Skip to Content

The Weekly News Source for Wyoming's Ranchers, Farmers and AgriBusiness Community

New data: USDA releases 2022 Census of Agriculture data

by Wyoming Livestock Roundup

The U.S. Department of Agriculture’s (USDA) National Agricultural Statistics Service (NASS) announced the results of the 2022 Census of Agriculture on Feb. 13.

First conducted in 1840 in conjunction with the decennial census and conducted since 1997 by USDA NASS, the federal statistical agency is responsible for producing official data about U.S. agriculture, and the Census of Agriculture remains the most comprehensive agricultural data for every state and county in the nation.

The 2022 census report contains more than six million data points which were collected from farmers and ranchers across the U.S.

The information was collected directly from American producers and shows a continued decline in the total number of U.S. farms.

However, the data reported did show a rise in new farm operations, as well as an increase in young producers.

According to the USDA press release, NASS Administrator Hubert Hamer stated, “We are pleased to provide updated Census of Agriculture data to all those who serve U.S. agriculture, especially the producers who gave their time to complete the questionnaire. The Census of Agriculture data tells a story. This comprehensive snapshot every five years helps data users to see trends and shifts in the industry over time and helps producers do business.” 

He continued, “Overall, though there are always changes across U.S. agriculture, the data remain largely consistent with the previous ag census. Data users will also notice some new data on the topics of hemp, precision agriculture and internet access.”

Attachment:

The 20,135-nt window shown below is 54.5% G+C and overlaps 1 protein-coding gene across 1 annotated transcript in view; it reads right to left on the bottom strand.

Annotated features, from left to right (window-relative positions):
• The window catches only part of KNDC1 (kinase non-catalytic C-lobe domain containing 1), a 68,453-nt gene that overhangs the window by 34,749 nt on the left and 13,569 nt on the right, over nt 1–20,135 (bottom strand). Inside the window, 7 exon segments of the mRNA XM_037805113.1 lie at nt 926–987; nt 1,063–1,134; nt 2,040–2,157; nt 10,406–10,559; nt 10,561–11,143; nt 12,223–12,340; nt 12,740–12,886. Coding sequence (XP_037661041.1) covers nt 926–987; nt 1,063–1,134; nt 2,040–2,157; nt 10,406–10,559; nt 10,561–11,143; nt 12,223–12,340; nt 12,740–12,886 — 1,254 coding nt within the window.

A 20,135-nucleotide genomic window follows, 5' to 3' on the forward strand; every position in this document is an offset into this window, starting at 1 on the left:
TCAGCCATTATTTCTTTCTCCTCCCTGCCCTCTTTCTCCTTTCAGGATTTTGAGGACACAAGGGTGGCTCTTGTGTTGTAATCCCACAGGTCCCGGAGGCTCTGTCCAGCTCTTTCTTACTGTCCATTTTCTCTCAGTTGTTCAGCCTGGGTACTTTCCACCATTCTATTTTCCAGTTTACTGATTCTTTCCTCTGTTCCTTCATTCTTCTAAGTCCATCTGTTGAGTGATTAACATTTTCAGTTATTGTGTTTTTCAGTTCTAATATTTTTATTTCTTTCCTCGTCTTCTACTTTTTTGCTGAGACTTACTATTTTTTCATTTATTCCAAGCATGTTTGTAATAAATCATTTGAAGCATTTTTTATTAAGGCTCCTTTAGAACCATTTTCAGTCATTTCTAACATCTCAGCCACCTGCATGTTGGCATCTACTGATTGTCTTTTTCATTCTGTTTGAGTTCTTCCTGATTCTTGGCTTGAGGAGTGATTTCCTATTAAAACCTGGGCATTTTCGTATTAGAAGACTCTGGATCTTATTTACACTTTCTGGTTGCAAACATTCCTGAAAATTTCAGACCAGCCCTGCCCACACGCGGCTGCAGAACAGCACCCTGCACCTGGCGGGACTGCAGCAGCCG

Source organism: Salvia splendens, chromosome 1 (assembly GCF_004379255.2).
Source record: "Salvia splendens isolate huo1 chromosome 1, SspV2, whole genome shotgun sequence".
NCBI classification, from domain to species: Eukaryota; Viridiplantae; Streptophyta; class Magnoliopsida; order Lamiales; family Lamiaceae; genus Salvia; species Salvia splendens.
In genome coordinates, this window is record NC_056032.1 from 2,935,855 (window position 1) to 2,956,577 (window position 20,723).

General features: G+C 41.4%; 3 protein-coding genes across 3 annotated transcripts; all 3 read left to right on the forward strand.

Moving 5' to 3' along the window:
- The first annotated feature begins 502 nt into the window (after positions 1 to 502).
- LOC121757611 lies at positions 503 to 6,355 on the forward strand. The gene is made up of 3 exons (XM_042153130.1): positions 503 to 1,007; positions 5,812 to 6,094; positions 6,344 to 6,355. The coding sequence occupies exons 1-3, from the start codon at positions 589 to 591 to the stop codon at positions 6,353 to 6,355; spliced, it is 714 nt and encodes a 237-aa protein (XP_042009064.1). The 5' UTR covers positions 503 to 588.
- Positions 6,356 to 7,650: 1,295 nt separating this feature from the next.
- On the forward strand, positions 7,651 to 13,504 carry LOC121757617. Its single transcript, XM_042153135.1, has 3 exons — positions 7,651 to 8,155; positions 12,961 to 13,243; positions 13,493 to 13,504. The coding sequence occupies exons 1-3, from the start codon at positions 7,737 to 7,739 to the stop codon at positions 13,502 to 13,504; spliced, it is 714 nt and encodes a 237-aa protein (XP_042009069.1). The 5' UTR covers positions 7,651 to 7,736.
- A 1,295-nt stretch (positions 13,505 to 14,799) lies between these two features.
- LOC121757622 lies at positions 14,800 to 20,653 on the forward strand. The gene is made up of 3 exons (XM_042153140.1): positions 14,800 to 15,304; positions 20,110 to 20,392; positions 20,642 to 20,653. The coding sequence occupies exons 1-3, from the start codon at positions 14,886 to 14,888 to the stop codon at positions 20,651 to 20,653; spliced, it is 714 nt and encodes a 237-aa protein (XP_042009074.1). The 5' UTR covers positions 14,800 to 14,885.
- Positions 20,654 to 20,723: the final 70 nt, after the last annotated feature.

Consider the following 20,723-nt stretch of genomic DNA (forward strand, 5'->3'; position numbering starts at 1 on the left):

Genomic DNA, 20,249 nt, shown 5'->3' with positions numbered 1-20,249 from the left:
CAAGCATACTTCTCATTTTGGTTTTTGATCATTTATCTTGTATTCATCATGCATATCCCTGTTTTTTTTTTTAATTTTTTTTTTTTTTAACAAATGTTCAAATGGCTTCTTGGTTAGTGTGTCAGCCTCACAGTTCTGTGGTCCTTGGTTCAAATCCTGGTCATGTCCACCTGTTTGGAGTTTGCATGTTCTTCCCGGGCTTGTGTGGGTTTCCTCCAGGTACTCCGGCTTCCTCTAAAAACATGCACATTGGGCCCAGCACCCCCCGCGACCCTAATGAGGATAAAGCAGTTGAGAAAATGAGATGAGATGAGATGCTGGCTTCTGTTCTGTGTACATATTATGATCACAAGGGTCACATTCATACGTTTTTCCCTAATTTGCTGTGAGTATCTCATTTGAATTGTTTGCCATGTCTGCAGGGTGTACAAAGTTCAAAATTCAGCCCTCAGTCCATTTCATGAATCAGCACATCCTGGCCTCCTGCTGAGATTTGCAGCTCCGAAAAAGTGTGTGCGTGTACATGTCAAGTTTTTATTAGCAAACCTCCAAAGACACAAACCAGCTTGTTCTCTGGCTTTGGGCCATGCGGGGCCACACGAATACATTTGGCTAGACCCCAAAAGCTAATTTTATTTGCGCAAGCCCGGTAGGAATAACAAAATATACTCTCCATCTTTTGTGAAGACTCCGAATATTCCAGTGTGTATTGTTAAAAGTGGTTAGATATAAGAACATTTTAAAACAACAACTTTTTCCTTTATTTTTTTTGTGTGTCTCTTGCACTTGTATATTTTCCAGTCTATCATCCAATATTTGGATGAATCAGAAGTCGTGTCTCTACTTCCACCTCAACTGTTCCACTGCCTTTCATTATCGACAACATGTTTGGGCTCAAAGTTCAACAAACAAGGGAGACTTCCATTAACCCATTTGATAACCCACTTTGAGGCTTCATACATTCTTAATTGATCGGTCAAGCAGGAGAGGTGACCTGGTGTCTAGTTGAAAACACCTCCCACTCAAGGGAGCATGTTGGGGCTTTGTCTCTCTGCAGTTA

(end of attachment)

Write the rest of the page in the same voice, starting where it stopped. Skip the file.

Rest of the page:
Valuable insight

The 2022 census reported there were 1.9 million farms and ranches, down seven percent from the 2017 census report with an average farm size of 463 acres, up five percent, on 880 million acres of farmland, down two percent, accounting for 39 percent of all U.S. land.

Family-owned and operated farms account for 95 percent of all U.S. farms, and U.S. farms and ranches produced $543 billion in agricultural products, up from $389 billion in 2017.

The report further noted farm production expenses were $424 billion, but U.S. farms had net cash income of $152 billion, the average farm income rose to $79,790, and 43 percent of farms had a positive net cash farm income in 2022.

In 2022, 116,617 farms sold directly to consumers, totaling $3.3 billion of sales, and the value of sales increased 16 percent from 2017.

It was reported 105,384 farms with sales of $1 million or more made up six percent of U.S. farms and 31 percent of farmland, and they sold more than three-fourths of all agricultural products. 

The census report disclosed 1.4 million American farms with sales of $50,000 or less accounted for 74 percent of farms, 25 percent of farmland and two percent of sales.

Nearly three-fourths of farmland was used by farms specializing in two commodity categories – oilseed and grain production, which totals 32 percent and beef cattle production accounts for 40 percent.

Producer data

The average producer age was reported to be 58.1, which is up 0.6 years from the 2017 census report, this is a smaller increase than average age increases between prior censuses.

There were just over one million farmers with 10 or fewer years of experience, an increase in the number of beginning farmers from 2017 of 11 percent.

Beginning farmers are younger than all farmers, with an average age of 47.1, with the number of producers under the age of 35 at 296,480, comprising nine percent of all producers. 

The 221,233 farms with young producers making decisions tend to be larger than average in both acres and sales.

In 2022, 1.2 million female producers accounted for 36 percent of all producers. Fifty-eight percent of all farms had at least one female decision maker.

It was also reported farms with internet access continued to rise from 75 percent in 2017 to 79 percent in 2022.

The response rate for the 2022 Census of Agriculture was 61 percent with more than 40 percent of responses submitted online.

Melissa Anderson is the editor of the Wyoming Livestock Roundup. Send comments on this article to

Back to top